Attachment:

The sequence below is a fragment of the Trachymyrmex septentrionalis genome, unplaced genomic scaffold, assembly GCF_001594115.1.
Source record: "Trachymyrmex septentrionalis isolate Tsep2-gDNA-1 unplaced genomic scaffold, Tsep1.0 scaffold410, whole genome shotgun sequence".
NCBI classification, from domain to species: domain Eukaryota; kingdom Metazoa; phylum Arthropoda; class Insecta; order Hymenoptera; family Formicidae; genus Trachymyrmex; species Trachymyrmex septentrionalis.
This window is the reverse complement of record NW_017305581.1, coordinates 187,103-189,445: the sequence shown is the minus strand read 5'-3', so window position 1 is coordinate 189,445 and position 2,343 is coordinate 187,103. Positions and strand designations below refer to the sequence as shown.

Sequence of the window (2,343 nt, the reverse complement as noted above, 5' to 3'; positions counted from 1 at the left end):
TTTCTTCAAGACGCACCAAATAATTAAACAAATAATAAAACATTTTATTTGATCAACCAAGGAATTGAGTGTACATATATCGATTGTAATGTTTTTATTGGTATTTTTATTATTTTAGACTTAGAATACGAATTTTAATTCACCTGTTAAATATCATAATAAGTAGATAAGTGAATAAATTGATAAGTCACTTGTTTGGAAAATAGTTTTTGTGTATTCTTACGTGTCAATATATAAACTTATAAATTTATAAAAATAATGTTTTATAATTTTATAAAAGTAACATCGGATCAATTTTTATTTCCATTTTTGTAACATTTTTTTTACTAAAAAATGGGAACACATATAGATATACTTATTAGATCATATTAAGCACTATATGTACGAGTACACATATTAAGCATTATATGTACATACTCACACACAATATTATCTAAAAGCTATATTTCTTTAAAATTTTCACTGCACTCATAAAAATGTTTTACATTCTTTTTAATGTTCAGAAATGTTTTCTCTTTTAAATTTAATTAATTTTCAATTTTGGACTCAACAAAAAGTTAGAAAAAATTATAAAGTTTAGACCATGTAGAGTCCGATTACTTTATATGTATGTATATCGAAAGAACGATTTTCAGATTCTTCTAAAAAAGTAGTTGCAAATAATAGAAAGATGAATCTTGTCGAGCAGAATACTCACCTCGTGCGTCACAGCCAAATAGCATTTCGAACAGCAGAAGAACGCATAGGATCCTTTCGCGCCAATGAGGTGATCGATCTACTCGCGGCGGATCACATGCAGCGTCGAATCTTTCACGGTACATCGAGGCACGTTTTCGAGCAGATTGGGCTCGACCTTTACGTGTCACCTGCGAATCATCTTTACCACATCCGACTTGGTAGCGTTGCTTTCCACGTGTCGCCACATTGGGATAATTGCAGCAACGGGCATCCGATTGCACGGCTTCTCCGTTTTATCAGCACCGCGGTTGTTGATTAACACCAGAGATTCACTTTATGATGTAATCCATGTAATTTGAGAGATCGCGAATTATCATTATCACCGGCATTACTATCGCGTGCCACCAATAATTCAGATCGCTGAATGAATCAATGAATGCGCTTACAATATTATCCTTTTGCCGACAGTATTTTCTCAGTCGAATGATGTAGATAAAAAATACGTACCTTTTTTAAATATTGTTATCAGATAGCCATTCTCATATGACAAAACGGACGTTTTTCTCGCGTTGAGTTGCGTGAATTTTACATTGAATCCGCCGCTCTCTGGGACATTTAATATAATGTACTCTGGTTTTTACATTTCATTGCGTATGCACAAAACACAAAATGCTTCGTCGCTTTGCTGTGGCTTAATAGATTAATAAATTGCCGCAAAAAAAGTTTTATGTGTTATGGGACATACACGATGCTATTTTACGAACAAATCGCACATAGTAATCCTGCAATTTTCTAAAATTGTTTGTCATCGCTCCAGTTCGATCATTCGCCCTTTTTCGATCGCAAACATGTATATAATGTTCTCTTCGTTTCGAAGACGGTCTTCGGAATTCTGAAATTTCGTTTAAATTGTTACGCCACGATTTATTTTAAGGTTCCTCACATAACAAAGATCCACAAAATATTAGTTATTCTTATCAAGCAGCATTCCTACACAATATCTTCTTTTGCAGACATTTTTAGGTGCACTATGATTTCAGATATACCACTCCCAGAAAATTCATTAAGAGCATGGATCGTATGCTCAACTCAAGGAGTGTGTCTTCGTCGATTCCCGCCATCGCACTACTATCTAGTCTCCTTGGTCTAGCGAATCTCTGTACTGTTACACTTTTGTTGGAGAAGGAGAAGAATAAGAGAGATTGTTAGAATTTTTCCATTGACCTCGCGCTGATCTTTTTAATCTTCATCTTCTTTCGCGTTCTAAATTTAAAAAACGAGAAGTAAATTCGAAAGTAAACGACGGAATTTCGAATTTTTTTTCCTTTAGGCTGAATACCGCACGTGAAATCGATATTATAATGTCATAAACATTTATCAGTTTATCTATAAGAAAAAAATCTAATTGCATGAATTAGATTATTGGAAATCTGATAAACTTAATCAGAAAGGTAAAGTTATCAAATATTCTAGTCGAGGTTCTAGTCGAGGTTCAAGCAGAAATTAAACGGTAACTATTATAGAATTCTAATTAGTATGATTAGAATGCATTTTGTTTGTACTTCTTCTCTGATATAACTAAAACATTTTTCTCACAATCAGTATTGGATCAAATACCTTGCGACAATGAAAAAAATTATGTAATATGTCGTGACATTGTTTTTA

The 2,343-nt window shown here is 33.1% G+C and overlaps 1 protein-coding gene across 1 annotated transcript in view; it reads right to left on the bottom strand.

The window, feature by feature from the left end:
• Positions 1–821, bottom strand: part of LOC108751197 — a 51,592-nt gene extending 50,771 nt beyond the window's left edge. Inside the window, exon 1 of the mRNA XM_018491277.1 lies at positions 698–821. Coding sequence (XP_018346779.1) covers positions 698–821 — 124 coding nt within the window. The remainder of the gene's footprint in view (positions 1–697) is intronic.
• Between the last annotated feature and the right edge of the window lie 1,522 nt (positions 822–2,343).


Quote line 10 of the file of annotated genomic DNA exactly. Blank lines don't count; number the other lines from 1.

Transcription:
• Between the last annotated feature and the right edge of the window lie 1,522 nt (positions 822–2,343).